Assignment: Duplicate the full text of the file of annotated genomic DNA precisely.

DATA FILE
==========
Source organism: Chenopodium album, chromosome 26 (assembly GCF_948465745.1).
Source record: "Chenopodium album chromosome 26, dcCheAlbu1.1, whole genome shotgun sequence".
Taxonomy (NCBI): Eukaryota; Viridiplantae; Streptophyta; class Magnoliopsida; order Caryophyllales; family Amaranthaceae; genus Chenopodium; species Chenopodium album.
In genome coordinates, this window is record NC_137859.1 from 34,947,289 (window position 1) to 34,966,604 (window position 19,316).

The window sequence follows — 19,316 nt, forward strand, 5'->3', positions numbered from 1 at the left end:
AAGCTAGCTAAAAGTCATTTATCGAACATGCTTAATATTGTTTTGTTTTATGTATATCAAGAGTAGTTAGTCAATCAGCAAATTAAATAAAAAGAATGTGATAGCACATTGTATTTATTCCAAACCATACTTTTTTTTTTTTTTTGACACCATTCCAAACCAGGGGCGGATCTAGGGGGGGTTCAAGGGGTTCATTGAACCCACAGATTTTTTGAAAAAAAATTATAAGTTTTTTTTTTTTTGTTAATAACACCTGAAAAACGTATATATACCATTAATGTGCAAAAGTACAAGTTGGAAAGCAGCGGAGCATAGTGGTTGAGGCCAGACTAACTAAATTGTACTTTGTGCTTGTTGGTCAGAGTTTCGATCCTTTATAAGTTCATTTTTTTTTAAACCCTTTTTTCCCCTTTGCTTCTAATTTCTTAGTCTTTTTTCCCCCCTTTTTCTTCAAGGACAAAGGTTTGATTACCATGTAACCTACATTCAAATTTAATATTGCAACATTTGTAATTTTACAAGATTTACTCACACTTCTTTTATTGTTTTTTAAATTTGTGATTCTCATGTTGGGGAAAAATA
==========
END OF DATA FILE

Source organism: Chenopodium album, chromosome 26 (assembly GCF_948465745.1).
Source record: "Chenopodium album chromosome 26, dcCheAlbu1.1, whole genome shotgun sequence".
Taxonomy (NCBI): Eukaryota; Viridiplantae; Streptophyta; class Magnoliopsida; order Caryophyllales; family Amaranthaceae; genus Chenopodium; species Chenopodium album.
In genome coordinates, this window is record NC_137859.1 from 34,947,289 (window position 1) to 34,966,604 (window position 19,316).

The window sequence follows — 19,316 nt, forward strand, 5'->3', positions numbered from 1 at the left end:
AAGCTAGCTAAAAGTCATTTATCGAACATGCTTAATATTGTTTTGTTTTATGTATATCAAGAGTAGTTAGTCAATCAGCAAATTAAATAAAAAGAATGTGATAGCACATTGTATTTATTCCAAACCATACTTTTTTTTTTTTTTTGACACCATTCCAAACCAGGGGCGGATCTAGGGGGGGTTCAAGGGGTTCATTGAACCCACAGATTTTTTGAAAAAAAATTATAAGTTTTTTTTTTTTTGTTAATAACACCTGAAAAACGTATATATACCATTAATGTGCAAAAGTACAAGTTGGAAAGCAGCGGAGCATAGTGGTTGAGGCCAGACTAACTAAATTGTACTTTGTGCTTGTTGGTCAGAGTTTCGATCCTTTATAAGTTCATTTTTTTTTAAACCCTTTTTTCCCCTTTGCTTCTAATTTCTTAGTCTTTTTTCCCCCCTTTTTCTTCAAGGACAAAGGTTTGATTACCATGTAACCTACATTCAAATTTAATATTGCAACATTTGTAATTTTACAAGATTTACTCACACTTCTTTTATTGTTTTTTAAATTTGTGATTCTCATGTTGGGGAAAAATA